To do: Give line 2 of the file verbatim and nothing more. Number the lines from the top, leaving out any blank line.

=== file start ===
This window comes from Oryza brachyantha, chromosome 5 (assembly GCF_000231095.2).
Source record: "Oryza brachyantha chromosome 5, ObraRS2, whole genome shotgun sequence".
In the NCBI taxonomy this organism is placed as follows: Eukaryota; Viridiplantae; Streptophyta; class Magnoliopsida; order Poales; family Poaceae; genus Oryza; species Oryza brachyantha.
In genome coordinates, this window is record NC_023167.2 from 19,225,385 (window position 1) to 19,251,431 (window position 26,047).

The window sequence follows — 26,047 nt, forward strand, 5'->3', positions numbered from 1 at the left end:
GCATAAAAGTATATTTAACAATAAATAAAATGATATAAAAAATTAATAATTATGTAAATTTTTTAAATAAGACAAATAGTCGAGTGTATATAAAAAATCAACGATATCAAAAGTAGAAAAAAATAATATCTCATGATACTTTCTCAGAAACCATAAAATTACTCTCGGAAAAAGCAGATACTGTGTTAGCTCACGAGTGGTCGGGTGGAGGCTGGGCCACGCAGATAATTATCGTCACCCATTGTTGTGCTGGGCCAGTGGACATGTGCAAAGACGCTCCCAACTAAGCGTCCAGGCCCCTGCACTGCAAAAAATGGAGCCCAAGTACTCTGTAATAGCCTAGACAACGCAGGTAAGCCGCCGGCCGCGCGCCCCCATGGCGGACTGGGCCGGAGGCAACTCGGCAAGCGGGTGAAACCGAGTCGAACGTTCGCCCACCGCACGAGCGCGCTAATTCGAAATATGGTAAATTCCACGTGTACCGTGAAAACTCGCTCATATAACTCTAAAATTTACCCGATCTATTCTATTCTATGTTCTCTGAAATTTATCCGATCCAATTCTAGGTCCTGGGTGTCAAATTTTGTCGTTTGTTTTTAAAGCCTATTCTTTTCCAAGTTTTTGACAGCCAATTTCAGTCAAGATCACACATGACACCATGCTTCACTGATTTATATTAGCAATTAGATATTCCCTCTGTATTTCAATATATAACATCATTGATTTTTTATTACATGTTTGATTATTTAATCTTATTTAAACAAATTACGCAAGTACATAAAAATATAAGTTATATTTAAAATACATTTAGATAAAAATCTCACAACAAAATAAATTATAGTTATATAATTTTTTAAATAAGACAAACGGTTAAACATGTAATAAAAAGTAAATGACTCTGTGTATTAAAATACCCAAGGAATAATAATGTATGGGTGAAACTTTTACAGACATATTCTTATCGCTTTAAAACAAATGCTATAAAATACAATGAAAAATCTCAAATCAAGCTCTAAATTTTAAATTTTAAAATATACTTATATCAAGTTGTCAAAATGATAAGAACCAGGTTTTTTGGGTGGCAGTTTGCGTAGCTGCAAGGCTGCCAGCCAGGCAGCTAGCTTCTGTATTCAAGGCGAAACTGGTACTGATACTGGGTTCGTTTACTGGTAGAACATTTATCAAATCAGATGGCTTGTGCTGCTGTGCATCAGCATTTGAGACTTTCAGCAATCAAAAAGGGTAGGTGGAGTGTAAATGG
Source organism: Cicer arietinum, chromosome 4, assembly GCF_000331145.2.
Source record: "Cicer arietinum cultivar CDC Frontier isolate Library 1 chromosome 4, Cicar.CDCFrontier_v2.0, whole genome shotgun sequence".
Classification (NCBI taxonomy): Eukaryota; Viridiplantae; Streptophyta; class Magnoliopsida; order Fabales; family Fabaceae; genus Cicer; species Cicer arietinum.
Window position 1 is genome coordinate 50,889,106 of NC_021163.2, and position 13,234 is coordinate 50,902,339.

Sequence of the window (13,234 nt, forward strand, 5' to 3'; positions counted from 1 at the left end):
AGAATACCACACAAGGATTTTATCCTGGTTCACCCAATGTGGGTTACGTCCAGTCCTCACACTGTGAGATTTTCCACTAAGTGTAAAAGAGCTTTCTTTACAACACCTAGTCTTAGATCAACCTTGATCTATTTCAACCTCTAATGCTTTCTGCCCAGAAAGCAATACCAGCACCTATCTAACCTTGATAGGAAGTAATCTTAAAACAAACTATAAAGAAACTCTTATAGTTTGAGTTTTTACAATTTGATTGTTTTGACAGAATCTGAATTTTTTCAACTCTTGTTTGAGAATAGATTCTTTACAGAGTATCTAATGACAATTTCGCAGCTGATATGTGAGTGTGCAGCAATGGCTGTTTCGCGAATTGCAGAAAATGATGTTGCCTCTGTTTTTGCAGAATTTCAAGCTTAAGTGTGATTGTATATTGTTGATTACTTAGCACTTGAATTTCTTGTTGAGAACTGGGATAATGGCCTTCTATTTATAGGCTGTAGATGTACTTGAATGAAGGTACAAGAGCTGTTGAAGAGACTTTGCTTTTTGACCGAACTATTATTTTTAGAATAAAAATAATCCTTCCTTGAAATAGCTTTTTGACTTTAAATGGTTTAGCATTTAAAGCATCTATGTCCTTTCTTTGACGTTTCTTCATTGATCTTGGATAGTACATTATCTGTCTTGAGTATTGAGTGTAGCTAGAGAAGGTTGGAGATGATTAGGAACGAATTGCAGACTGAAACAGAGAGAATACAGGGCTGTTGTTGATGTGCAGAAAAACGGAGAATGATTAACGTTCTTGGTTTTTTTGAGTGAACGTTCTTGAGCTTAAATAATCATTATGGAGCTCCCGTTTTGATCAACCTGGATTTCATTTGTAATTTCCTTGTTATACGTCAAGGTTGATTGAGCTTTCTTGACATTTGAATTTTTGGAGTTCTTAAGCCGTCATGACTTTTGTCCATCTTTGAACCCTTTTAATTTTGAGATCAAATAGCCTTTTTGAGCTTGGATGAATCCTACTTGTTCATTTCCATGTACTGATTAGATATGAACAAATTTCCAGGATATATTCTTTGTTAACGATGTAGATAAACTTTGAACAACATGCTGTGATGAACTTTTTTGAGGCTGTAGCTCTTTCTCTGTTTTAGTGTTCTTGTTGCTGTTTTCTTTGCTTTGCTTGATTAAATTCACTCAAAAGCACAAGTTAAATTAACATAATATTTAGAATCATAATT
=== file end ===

Source record: "Oryza brachyantha chromosome 5, ObraRS2, whole genome shotgun sequence".